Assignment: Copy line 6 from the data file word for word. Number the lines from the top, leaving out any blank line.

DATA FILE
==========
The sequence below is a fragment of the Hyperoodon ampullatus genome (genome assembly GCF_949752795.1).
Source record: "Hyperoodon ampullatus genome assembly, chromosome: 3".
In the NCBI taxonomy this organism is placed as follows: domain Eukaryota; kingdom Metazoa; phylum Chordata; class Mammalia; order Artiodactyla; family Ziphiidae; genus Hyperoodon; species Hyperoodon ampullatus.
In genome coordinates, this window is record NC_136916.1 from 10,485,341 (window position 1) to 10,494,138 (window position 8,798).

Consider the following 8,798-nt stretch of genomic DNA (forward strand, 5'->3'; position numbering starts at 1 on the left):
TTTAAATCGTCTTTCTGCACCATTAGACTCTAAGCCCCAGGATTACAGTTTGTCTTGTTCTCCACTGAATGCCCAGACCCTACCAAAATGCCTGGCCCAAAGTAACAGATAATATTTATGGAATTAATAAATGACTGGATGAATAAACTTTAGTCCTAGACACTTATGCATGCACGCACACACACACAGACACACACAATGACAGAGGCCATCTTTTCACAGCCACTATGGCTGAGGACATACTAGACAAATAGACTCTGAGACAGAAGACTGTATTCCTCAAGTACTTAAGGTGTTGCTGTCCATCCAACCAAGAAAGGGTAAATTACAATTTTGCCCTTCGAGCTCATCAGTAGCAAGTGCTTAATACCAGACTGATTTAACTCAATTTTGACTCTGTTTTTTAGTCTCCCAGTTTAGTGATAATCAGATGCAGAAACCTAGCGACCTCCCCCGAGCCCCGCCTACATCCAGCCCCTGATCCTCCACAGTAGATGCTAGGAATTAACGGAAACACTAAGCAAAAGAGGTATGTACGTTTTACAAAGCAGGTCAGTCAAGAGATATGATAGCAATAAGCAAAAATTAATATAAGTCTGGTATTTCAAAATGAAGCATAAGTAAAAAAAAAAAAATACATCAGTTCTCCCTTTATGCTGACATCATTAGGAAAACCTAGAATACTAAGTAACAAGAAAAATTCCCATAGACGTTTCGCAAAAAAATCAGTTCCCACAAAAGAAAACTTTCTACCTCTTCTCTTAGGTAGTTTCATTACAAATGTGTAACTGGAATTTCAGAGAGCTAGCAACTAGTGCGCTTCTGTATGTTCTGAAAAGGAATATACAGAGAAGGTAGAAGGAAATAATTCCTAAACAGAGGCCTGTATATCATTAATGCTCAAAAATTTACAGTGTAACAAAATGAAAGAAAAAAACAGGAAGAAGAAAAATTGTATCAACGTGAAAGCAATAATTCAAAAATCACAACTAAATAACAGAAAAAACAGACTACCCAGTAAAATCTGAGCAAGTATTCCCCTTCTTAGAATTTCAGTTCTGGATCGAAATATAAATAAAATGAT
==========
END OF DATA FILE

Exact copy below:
TTTAAATCGTCTTTCTGCACCATTAGACTCTAAGCCCCAGGATTACAGTTTGTCTTGTTCTCCACTGAATGCCCAGACCCTACCAAAATGCCTGGCCCAAAGTAACAGATAATATTTATGGAATTAATAAATGACTGGATGAATAAACTTTAGTCCTAGACACTTATGCATGCACGCACACACACACAGACACACACAATGACAGAGGCCATCTTTTCACAGCCACTATGGCTGAGGACATACTAGACAAATAGACTCTGAGACAGAAGACTGTATTCCTCAAGTACTTAAGGTGTTGCTGTCCATCCAACCAAGAAAGGGTAAATTACAATTTTGCCCTTCGAGCTCATCAGTAGCAAGTGCTTAATACCAGACTGATTTAACTCAATTTTGACTCTGTTTTTTAGTCTCCCAGTTTAGTGATAATCAGATGCAGAAACCTAGCGACCTCCCCCGAGCCCCGCCTACATCCAGCCCCTGATCCTCCACAGTAGATGCTAGGAATTAACGGAAACACTAAGCAAAAGAGGTATGTACGTTTTACAAAGCAGGTCAGTCAAGAGATATGATAGCAATAAGCAAAAATTAATATAAGTCTGGTATTTCAAAATGAAGCATAAGTAAAAAAAAAAAAATACATCAGTTCTCCCTTTATGCTGACATCATTAGGAAAACCTAGAATACTAAGTAACAAGAAAAATTCCCATAGACGTTTCGCAAAAAAATCAGTTCCCACAAAAGAAAACTTTCTACCTCTTCTCTTAGGTAGTTTCATTACAAATGTGTAACTGGAATTTCAGAGAGCTAGCAACTAGTGCGCTTCTGTATGTTCTGAAAAGGAATATACAGAGAAGGTAGAAGGAAATAATTCCTAAACAGAGGCCTGTATATCATTAATGCTCAAAAATTTACAGTGTAACAAAATGAAAGAAAAAAACAGGAAGAAGAAAAATTGTATCAACGTGAAAGCAATAATTCAAAAATCACAACTAAATAACAGAAAAAACAGACTACCCAGTAAAATCTGAGCAAGTATTCCCCTTCTTAGAATTTCAGTTCTGGATCGAAATATAAATAAAATGAT